Efficiency ruled modernist city planning in order to endorse the productive flow of people and goods. The navigation of the automobile dictated the spatiality of a city, producing a typical city fabric comprised of segregated uses and people into discrete zones. Modernist architects and city planners alike advocated for this rationality often through utopian models of city planning that endorsed the hierarchical importance of vehicular movement from one discrete zone of activity to another. Architects, city planners, and engineers began to take on the role of “social organizers” who felt it their duty to remedy and regulate the chaos of urbanity.
Suburban sprawl has isolated people by age, class, and race - the young from the old, the rich from the poor, Caucasian people from African American people.Bernick and Cervero, authors of Transit Villages of the 21st Century explain the severe repercussions of this separation when stating the following, “perhaps the most pernicious and troubling effects of an increasingly auto-dependent society are the social injustices that result from physically and socially isolating significant segments of society.” As discussed prior, spatial implications of hegemonic power in the United States has permanently placed racial segregation as a structural feature in American cities’ organization.Beyond the literal segregation of affluent communities from the poor, typically minority communities, additional implications arose from the superimposition of automobile infrastructure. Historically oppressed populations began to see their systems and communities weaken in the grasp of dictatorial land restrictions. Since economic growth occurred beyond the outskirts of the city limits, available only to those who could reach it, any possibility of fiscal empowerment for the already disenfranchised and disregarded populations was hampered. This lack of economic opportunity lead to intergenerational poverty that has become for many, an inescapable cycle.
kinetic floor tile
Moving beyond the solely conceptual realm, a city which is conceived within and around the values embedded in such concepts as “the Aleph” and “Thirdspace” would invigorate a new sense of urbanity that is non-privileging by being inherently lacking in spatial hierarchy and division. Urbanity in such a new typological city is comprised of a hyper intermingling of all urban functions and people. Zijderveld agrees that a lively city is one of alterations, varieties, contradictions, and ambiguities, “a city with a lively urbanity is a crazy place...indeed, this may well be the gravest mistake of the functionalist city: it is a sterile and one-sidedly middle-class, solidly bourgeois conception.”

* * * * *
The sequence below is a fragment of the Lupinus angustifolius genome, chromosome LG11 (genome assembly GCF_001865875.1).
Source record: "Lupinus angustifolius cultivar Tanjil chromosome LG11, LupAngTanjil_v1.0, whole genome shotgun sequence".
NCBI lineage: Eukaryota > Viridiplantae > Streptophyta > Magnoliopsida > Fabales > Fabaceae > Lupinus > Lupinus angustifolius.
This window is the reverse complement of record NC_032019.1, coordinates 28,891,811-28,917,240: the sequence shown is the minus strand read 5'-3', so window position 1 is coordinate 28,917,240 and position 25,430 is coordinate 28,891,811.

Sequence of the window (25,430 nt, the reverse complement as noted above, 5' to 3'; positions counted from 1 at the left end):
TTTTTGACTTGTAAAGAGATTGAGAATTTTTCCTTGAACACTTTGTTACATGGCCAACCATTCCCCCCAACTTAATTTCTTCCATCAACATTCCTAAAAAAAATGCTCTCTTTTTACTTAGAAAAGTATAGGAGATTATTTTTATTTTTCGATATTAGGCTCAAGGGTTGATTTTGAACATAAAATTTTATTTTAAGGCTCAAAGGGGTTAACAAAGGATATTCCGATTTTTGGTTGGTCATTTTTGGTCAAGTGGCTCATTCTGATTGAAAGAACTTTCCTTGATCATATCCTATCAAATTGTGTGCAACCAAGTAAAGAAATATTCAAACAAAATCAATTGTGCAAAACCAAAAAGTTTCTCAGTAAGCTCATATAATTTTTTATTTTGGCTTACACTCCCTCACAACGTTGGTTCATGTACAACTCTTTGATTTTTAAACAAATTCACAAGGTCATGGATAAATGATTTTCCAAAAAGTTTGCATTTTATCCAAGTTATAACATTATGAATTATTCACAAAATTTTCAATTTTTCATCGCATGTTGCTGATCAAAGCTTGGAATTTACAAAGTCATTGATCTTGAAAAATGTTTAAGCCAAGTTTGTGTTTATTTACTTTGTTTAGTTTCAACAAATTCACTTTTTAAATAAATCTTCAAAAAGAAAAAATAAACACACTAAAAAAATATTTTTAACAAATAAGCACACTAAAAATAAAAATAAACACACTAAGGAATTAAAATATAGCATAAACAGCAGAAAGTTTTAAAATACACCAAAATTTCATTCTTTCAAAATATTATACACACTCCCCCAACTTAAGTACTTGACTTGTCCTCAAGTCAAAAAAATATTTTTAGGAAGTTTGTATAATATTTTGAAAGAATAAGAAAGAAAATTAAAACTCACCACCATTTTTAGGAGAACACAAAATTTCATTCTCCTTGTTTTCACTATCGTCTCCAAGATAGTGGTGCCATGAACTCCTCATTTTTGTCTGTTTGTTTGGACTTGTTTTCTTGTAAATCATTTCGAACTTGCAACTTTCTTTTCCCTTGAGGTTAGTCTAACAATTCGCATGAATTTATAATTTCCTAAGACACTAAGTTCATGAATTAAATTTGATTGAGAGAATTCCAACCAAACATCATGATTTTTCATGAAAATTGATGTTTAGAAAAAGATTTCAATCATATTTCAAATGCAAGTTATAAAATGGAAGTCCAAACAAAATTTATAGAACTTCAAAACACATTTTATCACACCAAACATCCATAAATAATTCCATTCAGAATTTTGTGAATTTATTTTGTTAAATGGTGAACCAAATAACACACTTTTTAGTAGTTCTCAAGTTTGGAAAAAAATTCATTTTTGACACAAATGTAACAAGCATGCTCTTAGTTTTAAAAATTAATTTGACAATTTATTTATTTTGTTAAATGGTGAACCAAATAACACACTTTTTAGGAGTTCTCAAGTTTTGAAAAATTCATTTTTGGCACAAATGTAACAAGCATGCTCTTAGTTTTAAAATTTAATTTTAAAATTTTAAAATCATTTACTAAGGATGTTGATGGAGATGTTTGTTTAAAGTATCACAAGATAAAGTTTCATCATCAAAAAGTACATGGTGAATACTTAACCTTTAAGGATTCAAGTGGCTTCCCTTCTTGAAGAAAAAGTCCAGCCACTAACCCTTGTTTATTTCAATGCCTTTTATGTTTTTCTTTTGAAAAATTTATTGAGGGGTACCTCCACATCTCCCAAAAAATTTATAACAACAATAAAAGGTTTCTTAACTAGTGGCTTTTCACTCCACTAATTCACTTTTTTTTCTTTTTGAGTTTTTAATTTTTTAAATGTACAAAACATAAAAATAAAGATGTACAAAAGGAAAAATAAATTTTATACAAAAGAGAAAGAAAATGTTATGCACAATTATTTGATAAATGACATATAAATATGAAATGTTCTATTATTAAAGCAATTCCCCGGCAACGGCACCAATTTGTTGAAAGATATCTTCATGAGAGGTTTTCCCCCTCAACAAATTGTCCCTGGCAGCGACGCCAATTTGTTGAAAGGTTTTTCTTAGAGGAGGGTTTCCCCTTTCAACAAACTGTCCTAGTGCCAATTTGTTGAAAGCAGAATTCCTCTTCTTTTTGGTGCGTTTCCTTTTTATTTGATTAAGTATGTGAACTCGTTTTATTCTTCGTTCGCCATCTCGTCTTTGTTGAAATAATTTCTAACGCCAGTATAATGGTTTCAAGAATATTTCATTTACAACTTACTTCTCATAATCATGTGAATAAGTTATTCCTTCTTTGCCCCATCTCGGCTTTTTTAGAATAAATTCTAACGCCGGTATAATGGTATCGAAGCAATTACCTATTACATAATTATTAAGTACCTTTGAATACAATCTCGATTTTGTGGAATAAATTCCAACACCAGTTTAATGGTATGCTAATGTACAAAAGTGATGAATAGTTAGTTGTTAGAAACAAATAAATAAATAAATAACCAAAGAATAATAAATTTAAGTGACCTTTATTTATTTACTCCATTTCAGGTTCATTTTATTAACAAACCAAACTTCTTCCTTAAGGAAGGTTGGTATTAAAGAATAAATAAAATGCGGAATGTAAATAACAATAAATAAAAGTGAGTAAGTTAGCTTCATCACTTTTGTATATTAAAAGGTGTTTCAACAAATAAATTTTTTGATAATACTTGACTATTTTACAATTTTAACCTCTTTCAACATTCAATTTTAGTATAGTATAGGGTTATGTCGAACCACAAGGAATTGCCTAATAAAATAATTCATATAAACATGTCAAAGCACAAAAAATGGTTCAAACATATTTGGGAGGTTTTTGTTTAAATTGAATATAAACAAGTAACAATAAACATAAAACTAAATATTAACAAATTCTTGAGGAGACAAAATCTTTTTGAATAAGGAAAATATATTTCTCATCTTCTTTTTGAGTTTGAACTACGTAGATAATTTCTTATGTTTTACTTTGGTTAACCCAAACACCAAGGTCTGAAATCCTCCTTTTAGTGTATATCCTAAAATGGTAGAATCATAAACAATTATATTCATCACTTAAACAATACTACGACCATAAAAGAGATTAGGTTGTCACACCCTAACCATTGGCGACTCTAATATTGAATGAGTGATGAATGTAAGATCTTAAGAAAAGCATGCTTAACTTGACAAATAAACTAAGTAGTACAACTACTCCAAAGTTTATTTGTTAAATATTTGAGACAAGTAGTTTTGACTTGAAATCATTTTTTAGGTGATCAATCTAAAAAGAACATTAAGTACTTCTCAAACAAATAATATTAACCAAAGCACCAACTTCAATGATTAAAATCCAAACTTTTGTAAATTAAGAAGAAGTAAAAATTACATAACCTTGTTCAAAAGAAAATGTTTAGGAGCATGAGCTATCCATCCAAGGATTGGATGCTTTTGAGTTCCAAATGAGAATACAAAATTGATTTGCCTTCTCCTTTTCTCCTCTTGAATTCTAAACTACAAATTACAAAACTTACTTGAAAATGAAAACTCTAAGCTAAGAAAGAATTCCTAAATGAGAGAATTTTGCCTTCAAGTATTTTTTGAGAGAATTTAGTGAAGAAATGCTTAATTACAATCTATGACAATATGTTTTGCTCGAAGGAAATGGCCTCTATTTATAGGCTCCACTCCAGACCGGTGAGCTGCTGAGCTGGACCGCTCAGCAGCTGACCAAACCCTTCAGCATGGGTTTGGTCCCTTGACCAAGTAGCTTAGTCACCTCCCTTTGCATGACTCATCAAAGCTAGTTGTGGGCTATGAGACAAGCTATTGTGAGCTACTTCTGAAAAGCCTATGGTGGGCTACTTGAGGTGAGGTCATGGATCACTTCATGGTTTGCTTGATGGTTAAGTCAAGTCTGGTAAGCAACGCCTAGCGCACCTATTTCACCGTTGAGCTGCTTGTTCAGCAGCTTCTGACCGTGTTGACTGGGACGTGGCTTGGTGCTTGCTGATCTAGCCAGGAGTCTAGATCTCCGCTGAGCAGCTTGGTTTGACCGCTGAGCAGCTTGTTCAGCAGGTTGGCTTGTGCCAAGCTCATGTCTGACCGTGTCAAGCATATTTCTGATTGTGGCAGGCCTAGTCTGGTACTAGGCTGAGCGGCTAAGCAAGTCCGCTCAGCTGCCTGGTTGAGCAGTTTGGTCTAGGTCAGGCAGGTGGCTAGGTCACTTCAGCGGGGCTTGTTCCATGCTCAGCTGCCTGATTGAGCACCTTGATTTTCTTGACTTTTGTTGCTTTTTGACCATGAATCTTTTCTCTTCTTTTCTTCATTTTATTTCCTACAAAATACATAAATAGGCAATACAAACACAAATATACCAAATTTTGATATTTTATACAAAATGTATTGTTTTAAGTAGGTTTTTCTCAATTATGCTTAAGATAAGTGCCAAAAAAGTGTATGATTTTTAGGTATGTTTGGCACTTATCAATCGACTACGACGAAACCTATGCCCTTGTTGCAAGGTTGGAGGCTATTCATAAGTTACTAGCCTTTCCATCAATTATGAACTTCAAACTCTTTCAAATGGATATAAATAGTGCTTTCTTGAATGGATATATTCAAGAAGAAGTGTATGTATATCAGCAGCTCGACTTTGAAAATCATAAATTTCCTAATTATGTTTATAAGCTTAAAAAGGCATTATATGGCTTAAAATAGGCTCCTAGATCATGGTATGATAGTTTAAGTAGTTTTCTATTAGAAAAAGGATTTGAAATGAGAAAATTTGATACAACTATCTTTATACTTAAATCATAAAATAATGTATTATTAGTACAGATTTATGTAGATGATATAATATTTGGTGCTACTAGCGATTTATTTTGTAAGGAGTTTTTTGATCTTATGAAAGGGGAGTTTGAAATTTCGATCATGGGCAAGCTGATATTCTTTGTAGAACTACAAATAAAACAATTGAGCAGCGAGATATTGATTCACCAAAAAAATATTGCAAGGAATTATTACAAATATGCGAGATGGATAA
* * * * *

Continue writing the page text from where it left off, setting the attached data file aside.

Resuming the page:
Zijderveld. A Theory of Urbanity: the Economic and Civic Culture of Cities. New Brunswick: Transaction Publishers, 1998.
A smooth and differentiated landscape would support the new DNA of the vehicle and simultaneously, all other aspects that produce a lively urbanity. If a vehicle can be autonomously driven and accurately navigate itself through and around obstacles, then it can inhabit a non-linear directionality within the same spaces being occupied by people and their environments. The architectural firm, BIG, proposed “(Driver)less is more” for the Audi Urban Future Award in 2010. They similarly predicted that the autonomous vehicle of the near-future will be an agent of change for urban spaces within the city. They had projected that vehicles would be banned within the confines of the inner city, specifically in order to mitigate the perils of traffic congestion. Their illustrations of the city comprised of autonomous vehicle movement alongside the movement of people exemplifies an elastic version of urban space that is no longer confined to the “proper” uses of streets and sidewalks. Hodgepodge would utilize similar language within public spaces yet the actual topography and fabric of the city would more radically change along with the advancements in automobile technology so as to be completely capable of future change without disrupting communities in the way that the former infrastructural network was capable of doing.
 “BIG's Proposal for the Audi Urban Future Award.” ArchDaily, September 10, 2010.